Guest Author - Alegra Bartzat
Wetlands are special ecosystems where water and land meet, making “wet land.” The scientific definition is that water covers the soil or is present at or near the surface of the land for the majority of the year. There are many different kinds of wetlands, and wetlands can be found on all the continents except Antarctica. While wetlands share the basic definition around the globe, the specific ecology of wetlands varies in different parts of he world, and even in wetlands that are relatively close to each other.
There are two major types of wetlands: coastal and inland. These are also sometimes called tidal and non-tidal. Inland wetlands are created from freshwater, and are often seasonal. Swamps, bogs, and fens are examples of the variety of types of inland wetlands, and these, like coastal wetlands, can be found across the country and around the world. Estuaries are a special sub-category of coastal wetlands, where fresh water and salt water mix in the wetland, making a habitat of varying salinity.
Estuaries and coastal wetlands are particularly important for the success of ocean fish, because many of these fish lay their eggs in the coastal wetlands. When wetlands are threatened, many fish that spend the majority of their adult life at sea can also be threatened because they have nowhere to lay eggs, and nowhere for the juvenille fish to safely reach adulthood. This makes wetland protection important to the success of the worldwide fishing and shrimping industries.
In North America, there are wetlands from coast to coast in states like California and North Carolina, and from north to south including Alaska and Texas. The temperate zone wetlands are essential to bird migrations, providing resting stops for the long trek between the tropics and the tundra. At these rest stops, the birds can find shelter in the plants growing in the wetlands, and can find plenty of food in the sea animals that live in the water and earth.
A special kind of wetland found in the tropics around the world is the mangrove, which provides shelter to many kinds of tropical marine life. The roots of the mangrove trees grow in and out of the water, making a forest of roots where the marine animals can hide. The leaves and stems from the mangrove trees fall into the water, becoming detritus for small marine creatures to eat, forming the base of the food web.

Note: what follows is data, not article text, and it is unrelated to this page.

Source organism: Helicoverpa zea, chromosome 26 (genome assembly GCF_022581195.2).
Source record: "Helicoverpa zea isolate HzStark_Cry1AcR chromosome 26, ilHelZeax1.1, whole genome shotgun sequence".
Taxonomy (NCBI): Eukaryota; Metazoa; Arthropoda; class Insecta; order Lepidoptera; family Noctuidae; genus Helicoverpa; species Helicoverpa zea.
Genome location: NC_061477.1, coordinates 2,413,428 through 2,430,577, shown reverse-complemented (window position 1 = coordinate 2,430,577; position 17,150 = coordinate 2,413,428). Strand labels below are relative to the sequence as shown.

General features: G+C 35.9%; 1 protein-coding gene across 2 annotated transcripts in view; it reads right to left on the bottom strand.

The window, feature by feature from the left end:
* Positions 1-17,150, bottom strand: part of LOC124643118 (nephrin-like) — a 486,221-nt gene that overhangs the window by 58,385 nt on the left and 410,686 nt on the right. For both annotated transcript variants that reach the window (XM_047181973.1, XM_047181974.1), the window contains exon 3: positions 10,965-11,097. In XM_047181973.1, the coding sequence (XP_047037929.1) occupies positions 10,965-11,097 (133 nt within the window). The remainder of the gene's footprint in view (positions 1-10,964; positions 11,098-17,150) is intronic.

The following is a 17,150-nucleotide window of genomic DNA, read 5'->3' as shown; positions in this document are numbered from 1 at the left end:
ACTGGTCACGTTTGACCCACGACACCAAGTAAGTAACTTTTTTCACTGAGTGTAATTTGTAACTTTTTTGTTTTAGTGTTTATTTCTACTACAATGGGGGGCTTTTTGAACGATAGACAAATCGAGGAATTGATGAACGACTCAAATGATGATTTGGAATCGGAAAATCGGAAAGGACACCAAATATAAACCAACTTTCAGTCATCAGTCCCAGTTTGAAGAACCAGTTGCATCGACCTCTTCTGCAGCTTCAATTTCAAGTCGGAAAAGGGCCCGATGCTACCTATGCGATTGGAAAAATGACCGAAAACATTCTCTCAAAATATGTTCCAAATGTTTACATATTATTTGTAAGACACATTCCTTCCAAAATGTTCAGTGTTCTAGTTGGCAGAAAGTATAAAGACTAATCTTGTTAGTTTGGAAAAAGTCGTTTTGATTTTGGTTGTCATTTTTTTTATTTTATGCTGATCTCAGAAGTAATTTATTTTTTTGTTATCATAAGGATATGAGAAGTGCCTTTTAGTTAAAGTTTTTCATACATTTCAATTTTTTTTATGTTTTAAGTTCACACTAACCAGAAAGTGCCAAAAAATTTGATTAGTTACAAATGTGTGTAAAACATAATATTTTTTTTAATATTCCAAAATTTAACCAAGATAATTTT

Detritus is common to all water ecosystems, and all the plants in the wetlands provide material for the so-called “bottom feeders” that consume mostly this decaying plant matter, and which are also lowest on the food chain. The insects, small fish, shellfish, and especially juvenile fish that feed on detritus from the wetland plants become the food for the animals higher up in the food chain, like larger fish, amphibians, reptiles, birds, and in some locations even mammals.
Wetlands are also particularly productive ecosystems. This means that energy and nutrients turn over faster in wetlands than in other ecosystems. Rainforests and coral reefs are other productive systems. Productive ecosystems help sequester carbon by providing fast-growing plants to hold carbon in their matter. These ecosystems can often successfully process toxins because of the fast growth rate, naturally cleaning the water and land. In coastal estuaries this is particularly important because the fresh water has collected pollutants on its journey to the sea.
In addition to cleaning our water, wetlands also provide other important benefits to humans. Wetlands offer flood protection in all regions. The wetlands are like natural sponges that can absorb immense amounts of water in a short amount of time. In coastal zones wetlands provide hurricane protection by creating a buffer zone between the water and the land.